John Armstrong is the Herald's chief political commentator

John Armstrong: Parties playing politics with MMP proposals

The one-seat threshold, which benefits Act leader John Banks, is likely to remain. Photo / APN
The one-seat threshold, which benefits Act leader John Banks, is likely to remain. Photo / APN

Judging from its less than lukewarm response, National would clearly prefer to ignore the Electoral Commission's well-crafted recommendations for improving MMP. So the governing party is desperately trying to manufacture not just one excuse for doing so, but several.

In a perfect world, National would put self-interest very much in second place, including that of allies Act and United Future.

In a perfect world, National would adopt the commission's wish for the "one-seat threshold" to be axed and join forces with Labour to secure a majority in Parliament of sufficient number to justify doing so.

National would likewise call on Labour's backing to enact the commission's partly compensating recommendation for the party vote threshold to be cut from 5 to 4 per cent.

The commission's plea for the so-called "coat-tails" clause to be abolished, however, looks like falling victim to National's self-interest.

As long as that provision remains on the statute books, there is a chance - however slim - that Act leader John Banks and United Future leader Peter Dunne could bring one or two extra MPs into Parliament at the next election, thereby upping the chances of the centre-right remaining in power.

Speaking the day after the commission's final report on the future of MMP was tabled in Parliament, the Prime Minister yesterday pretty much flagged that the one-seat threshold would remain.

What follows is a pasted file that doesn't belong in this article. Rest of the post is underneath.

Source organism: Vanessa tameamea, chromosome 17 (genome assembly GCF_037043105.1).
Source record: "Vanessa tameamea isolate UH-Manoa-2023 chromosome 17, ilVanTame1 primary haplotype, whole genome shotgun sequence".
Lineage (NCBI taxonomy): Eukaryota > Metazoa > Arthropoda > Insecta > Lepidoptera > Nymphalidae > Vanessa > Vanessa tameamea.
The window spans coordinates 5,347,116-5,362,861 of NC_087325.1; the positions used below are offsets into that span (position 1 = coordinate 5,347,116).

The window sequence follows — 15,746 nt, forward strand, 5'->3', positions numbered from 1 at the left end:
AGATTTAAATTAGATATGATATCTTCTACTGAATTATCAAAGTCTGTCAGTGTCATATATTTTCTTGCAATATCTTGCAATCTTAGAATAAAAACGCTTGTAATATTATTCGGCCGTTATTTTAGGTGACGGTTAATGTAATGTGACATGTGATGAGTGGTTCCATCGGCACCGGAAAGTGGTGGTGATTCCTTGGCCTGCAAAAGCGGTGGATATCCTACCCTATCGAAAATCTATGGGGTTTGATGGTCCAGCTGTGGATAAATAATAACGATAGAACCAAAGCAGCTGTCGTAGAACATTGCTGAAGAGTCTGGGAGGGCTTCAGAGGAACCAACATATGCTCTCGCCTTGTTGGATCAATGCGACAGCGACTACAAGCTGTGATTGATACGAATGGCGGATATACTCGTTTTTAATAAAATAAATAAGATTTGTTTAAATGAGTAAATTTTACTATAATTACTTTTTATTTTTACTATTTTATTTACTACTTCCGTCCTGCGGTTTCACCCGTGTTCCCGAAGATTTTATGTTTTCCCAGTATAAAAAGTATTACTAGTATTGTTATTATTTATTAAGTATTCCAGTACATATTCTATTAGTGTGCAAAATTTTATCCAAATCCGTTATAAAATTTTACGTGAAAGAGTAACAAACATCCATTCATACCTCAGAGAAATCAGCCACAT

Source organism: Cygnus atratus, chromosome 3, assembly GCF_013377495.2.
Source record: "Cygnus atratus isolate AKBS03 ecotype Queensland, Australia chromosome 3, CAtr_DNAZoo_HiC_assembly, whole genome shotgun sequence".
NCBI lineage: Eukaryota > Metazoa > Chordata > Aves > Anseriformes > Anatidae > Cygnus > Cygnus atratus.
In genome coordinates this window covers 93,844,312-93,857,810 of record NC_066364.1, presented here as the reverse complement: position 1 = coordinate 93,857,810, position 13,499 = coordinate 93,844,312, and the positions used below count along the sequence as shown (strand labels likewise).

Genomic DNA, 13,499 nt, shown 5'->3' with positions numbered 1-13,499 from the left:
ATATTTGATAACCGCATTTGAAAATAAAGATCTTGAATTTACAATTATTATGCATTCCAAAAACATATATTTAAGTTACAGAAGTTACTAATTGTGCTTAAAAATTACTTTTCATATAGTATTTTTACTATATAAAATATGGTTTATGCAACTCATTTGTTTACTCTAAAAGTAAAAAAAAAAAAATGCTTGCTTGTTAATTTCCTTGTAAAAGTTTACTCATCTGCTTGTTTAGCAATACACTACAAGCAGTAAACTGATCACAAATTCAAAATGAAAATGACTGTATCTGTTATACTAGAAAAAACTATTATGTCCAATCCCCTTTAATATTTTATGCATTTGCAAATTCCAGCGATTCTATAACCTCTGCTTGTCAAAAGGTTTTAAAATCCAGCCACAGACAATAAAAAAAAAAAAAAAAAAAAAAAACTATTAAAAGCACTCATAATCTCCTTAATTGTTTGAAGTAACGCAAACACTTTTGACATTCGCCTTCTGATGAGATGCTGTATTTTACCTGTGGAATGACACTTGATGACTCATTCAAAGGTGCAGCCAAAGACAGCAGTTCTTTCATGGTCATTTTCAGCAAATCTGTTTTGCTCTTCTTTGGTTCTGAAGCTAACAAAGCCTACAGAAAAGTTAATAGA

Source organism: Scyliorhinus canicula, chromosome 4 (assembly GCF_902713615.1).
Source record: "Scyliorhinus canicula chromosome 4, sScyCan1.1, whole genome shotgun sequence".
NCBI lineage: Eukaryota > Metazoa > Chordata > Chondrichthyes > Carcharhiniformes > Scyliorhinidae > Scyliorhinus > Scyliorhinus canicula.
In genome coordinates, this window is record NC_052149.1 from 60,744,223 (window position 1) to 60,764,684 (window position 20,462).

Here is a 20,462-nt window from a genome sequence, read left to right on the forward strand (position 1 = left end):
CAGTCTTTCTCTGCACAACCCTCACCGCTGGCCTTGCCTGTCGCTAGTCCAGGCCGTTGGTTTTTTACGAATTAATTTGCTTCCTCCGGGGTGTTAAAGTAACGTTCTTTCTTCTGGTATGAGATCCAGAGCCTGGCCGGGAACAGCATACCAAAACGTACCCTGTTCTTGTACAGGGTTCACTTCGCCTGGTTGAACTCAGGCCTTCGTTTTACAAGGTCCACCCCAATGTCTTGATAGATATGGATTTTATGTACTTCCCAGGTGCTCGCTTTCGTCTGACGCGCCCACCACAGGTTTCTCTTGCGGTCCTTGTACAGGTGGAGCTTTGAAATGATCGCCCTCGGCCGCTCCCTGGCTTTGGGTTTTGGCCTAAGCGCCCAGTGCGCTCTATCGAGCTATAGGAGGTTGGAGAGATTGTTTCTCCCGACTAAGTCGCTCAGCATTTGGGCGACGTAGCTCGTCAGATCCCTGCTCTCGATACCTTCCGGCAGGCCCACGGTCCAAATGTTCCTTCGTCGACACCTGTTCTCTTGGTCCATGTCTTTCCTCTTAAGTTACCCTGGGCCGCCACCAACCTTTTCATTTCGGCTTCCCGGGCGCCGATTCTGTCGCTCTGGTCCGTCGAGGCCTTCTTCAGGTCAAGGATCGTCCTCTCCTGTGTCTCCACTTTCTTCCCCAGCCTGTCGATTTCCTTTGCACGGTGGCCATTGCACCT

It was important, he said, that governments contemplating changes to the voting system were seen to be fair and even-handed. Translation: ditching the one-seat threshold would not be fair on Act and United Future.

It was important there was a consensus in Parliament for passing new legislation. Translation: there is insufficient consensus.

It was normal for a Government to accept some recommendations made by an organisation like the Electoral Commission. Translation: we will reject recommendations we don't like.

The commission was "just another body" which "looked at things" and took a perspective which it thought was right. Translation: what the Electoral Commission thinks is not that important and governments can get away with ignoring what it has to say.

National should not get all the credit for being so self-serving. Labour's support for dumping the one-seat threshold has to be put into context. None of its allies rely on that provision to get their MPs into Parliament.

That makes Labour's drafting of a bill to enact the commission's recommendations exactly on a par with what National is doing - playing politics with a matter which should be above politics.

- NZ Herald

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John Armstrong is the Herald's chief political commentator

Herald political correspondent John Armstrong has been covering politics at a national level for nearly 30 years. Based in the Press Gallery at Parliament in Wellington, John has worked for the Herald since 1987. John was named Best Columnist at the 2013 Canon Media Awards and was a previous winner of Qantas media awards as best political columnist. Prior to joining the Herald, John worked at Parliament for the New Zealand Press Association. A graduate of Canterbury University's journalism school, John began his career in journalism in 1981 on the Christchurch Star. John has a Masters of Arts degree in political science from Canterbury.

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